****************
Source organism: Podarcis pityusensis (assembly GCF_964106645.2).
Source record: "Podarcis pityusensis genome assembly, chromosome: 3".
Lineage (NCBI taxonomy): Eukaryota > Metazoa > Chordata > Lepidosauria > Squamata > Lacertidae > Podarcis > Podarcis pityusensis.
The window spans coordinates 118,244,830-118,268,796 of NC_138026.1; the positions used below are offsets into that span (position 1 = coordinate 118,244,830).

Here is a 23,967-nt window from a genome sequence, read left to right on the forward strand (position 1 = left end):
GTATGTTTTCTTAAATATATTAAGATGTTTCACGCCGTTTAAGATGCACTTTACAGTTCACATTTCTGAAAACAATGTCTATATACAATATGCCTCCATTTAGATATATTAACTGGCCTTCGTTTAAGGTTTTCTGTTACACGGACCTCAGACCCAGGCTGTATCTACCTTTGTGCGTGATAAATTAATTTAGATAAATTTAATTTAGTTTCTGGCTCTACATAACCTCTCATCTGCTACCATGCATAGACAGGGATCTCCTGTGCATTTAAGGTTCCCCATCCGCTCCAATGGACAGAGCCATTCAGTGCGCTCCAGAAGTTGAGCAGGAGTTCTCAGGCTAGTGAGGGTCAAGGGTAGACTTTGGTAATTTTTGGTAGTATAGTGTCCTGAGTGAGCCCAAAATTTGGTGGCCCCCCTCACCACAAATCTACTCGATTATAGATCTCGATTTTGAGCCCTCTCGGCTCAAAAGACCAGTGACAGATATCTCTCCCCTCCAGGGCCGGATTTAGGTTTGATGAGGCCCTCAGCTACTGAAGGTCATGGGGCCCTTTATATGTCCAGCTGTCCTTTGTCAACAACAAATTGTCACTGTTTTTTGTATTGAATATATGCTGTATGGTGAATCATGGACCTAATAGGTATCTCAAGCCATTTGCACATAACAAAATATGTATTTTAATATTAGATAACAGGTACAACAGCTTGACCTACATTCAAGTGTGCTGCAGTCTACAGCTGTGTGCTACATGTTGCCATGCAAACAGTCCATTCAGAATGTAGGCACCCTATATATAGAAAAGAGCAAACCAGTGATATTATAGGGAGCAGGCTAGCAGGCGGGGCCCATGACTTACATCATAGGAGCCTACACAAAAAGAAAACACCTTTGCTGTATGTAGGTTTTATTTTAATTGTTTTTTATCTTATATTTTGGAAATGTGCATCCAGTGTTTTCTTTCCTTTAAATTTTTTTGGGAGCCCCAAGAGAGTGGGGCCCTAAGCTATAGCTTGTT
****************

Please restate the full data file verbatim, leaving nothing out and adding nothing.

Source organism: Podarcis pityusensis (assembly GCF_964106645.2).
Source record: "Podarcis pityusensis genome assembly, chromosome: 3".
Lineage (NCBI taxonomy): Eukaryota > Metazoa > Chordata > Lepidosauria > Squamata > Lacertidae > Podarcis > Podarcis pityusensis.
The window spans coordinates 118,244,830-118,268,796 of NC_138026.1; the positions used below are offsets into that span (position 1 = coordinate 118,244,830).

Here is a 23,967-nt window from a genome sequence, read left to right on the forward strand (position 1 = left end):
GTATGTTTTCTTAAATATATTAAGATGTTTCACGCCGTTTAAGATGCACTTTACAGTTCACATTTCTGAAAACAATGTCTATATACAATATGCCTCCATTTAGATATATTAACTGGCCTTCGTTTAAGGTTTTCTGTTACACGGACCTCAGACCCAGGCTGTATCTACCTTTGTGCGTGATAAATTAATTTAGATAAATTTAATTTAGTTTCTGGCTCTACATAACCTCTCATCTGCTACCATGCATAGACAGGGATCTCCTGTGCATTTAAGGTTCCCCATCCGCTCCAATGGACAGAGCCATTCAGTGCGCTCCAGAAGTTGAGCAGGAGTTCTCAGGCTAGTGAGGGTCAAGGGTAGACTTTGGTAATTTTTGGTAGTATAGTGTCCTGAGTGAGCCCAAAATTTGGTGGCCCCCCTCACCACAAATCTACTCGATTATAGATCTCGATTTTGAGCCCTCTCGGCTCAAAAGACCAGTGACAGATATCTCTCCCCTCCAGGGCCGGATTTAGGTTTGATGAGGCCCTCAGCTACTGAAGGTCATGGGGCCCTTTATATGTCCAGCTGTCCTTTGTCAACAACAAATTGTCACTGTTTTTTGTATTGAATATATGCTGTATGGTGAATCATGGACCTAATAGGTATCTCAAGCCATTTGCACATAACAAAATATGTATTTTAATATTAGATAACAGGTACAACAGCTTGACCTACATTCAAGTGTGCTGCAGTCTACAGCTGTGTGCTACATGTTGCCATGCAAACAGTCCATTCAGAATGTAGGCACCCTATATATAGAAAAGAGCAAACCAGTGATATTATAGGGAGCAGGCTAGCAGGCGGGGCCCATGACTTACATCATAGGAGCCTACACAAAAAGAAAACACCTTTGCTGTATGTAGGTTTTATTTTAATTGTTTTTTATCTTATATTTTGGAAATGTGCATCCAGTGTTTTCTTTCCTTTAAATTTTTTTGGGAGCCCCAAGAGAGTGGGGCCCTAAGCTATAGCTTGTT